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Re (tilly) 1: Class::Flyweight - implement the flyweight pattern in OO perl

by tilly (Archbishop)
on Jul 09, 2001 at 07:27 UTC ( #94904=note: print w/replies, xml ) Need Help??

in reply to Class::Flyweight - implement the flyweight pattern in OO perl

Interesting idea.

I share your concern over the "clone" method. I would be inclined to name the two main methods "instantiate" and "access". So your example would look like:

package MyPackage; use strict; use Class::Flyweight; my $flyweight = Class::Flyweight->new(); sub new { return $flyweight->instantiate(bless {}, shift); } sub get_name { my $self = $flyweight->access(shift); return $self->{name}; }
etc. I would also export a private DESTROY method to do the cleanup. There should be no reason for classes using this to rewrite DESTROY all of the time by default.

But while I like the idea, I look at it and I have to wonder what you have really added to what you get from hand-rolling:

package MyPackage; use strict; my %instance; sub new { my $class = shift; my $obj = {}; my $name = "$obj"; $instance{$name} = $obj; return bless $name, class; } sub get_name { my $self = $instance{shift(@_)}; return $self->{name}; }
etc. Well you have gained something, but I am not sure that the overhead of adding a method call to every method call is enough for me.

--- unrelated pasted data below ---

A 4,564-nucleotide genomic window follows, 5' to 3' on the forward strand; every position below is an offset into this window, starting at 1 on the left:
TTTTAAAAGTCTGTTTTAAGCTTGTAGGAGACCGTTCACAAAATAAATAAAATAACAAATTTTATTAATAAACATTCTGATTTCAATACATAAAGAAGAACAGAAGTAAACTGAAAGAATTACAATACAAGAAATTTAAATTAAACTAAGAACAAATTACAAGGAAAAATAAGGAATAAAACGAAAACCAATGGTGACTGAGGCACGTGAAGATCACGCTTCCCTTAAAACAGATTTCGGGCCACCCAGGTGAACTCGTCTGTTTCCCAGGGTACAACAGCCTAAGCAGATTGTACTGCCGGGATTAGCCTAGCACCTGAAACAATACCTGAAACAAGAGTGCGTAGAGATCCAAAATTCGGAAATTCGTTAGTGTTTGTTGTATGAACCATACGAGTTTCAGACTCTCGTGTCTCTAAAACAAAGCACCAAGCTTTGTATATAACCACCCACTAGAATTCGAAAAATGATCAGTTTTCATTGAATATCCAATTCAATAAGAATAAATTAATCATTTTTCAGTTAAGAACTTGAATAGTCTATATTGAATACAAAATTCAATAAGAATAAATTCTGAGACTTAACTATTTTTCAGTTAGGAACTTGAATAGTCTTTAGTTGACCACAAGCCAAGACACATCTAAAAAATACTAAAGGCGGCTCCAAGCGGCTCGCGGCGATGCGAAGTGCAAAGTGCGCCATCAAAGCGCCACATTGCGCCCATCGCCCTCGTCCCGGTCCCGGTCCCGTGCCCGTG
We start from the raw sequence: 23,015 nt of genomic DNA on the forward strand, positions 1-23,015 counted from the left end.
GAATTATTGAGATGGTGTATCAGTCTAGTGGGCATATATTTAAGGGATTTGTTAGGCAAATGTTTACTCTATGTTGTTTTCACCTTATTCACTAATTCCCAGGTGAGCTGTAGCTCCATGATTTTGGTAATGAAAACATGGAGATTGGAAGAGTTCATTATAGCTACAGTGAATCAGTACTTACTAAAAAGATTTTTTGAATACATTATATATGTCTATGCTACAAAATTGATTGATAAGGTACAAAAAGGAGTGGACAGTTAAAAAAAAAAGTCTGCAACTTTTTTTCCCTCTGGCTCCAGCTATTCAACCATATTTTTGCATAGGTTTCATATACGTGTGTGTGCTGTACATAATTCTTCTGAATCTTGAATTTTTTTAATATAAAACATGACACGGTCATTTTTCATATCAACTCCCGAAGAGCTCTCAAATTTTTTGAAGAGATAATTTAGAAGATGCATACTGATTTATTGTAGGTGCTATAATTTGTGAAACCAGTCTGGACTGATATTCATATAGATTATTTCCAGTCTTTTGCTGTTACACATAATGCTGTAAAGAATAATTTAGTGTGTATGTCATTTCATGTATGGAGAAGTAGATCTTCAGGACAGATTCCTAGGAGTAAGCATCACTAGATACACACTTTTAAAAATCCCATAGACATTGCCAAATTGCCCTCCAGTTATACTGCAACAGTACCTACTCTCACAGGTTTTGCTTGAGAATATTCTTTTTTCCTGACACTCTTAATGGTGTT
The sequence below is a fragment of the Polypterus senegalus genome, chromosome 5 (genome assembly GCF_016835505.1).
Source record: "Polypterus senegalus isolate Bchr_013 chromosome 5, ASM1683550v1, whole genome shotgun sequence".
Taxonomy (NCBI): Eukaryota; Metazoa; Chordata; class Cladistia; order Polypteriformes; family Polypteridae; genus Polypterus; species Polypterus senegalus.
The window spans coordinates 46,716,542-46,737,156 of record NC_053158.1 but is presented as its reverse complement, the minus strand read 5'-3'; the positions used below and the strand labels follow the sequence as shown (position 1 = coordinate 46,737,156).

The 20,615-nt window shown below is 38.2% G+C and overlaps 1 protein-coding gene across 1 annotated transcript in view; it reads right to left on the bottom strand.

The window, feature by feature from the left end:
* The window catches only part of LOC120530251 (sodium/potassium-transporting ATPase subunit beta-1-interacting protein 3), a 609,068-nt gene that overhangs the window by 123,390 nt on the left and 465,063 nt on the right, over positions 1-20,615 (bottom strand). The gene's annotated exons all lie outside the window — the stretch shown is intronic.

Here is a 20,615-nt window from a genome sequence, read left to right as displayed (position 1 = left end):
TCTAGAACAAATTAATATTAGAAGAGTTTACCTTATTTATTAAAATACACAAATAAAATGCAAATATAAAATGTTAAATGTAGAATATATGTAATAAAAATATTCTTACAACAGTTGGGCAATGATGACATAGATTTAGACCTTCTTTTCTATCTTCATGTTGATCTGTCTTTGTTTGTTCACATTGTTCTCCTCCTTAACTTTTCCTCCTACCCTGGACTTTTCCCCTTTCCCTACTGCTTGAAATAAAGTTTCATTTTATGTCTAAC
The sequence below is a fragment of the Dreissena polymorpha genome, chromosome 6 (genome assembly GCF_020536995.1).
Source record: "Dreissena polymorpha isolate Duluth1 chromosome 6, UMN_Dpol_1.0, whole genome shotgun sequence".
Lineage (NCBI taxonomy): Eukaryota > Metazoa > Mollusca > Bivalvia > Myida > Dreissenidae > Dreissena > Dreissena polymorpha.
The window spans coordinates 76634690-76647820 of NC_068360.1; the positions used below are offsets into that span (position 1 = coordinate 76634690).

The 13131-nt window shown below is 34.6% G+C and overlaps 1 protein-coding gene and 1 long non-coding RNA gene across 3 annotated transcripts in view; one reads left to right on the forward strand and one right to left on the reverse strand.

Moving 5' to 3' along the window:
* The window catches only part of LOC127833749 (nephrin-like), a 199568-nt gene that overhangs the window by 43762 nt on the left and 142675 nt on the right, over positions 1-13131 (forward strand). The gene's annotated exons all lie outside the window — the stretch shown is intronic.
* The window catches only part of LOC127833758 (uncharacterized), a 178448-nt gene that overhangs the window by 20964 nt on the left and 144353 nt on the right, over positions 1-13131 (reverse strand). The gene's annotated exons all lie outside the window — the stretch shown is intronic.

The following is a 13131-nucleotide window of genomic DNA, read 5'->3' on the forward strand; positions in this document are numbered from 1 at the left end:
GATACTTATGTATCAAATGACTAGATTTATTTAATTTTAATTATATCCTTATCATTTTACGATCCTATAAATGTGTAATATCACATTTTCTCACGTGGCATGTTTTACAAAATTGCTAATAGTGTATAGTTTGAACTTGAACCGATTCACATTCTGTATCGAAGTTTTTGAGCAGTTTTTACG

The direction that I would be inclined to go instead is to make your encapsulation weaker. Instead of exporting methods that can be used to implement a flyweight, accept a hash of package translations and implement each class in terms of the translated one, with a shared lexical scope. That way the flyweight is implemented by having an autogenerated class proxy for a private implementation. This way someone could develop with encapsulation, and then before making the code production could change their package names and drop the flyweight protection for speed.

This would involve writing and evaling code which would wrap methods with AUTOLOAD. The protection would be less (after all someone could easily take a look at your actual package names). But it would still provide something and it now is clear to me what value is added over handrolling my own flyweight implementation (better performance in production).

A note. The question was asked of how to handle inheritance. Well yours handles that by allowing you to explicitly copy the private flyweight object to each inherited class. My suggestion would take more thought on your part. Perhaps the private packages when you set up the flyweight mapping will get treated specially, so the only thing that changes when you go to production is that you eliminate the flyweight and change package names.

As for your other question, I think this is neat but I am not sure that it is solving a pressing problem for me. So I probably wouldn't use it. But I would put this in my list of neat things to keep in mind just in case, even though I don't have a specific use in mind right now...

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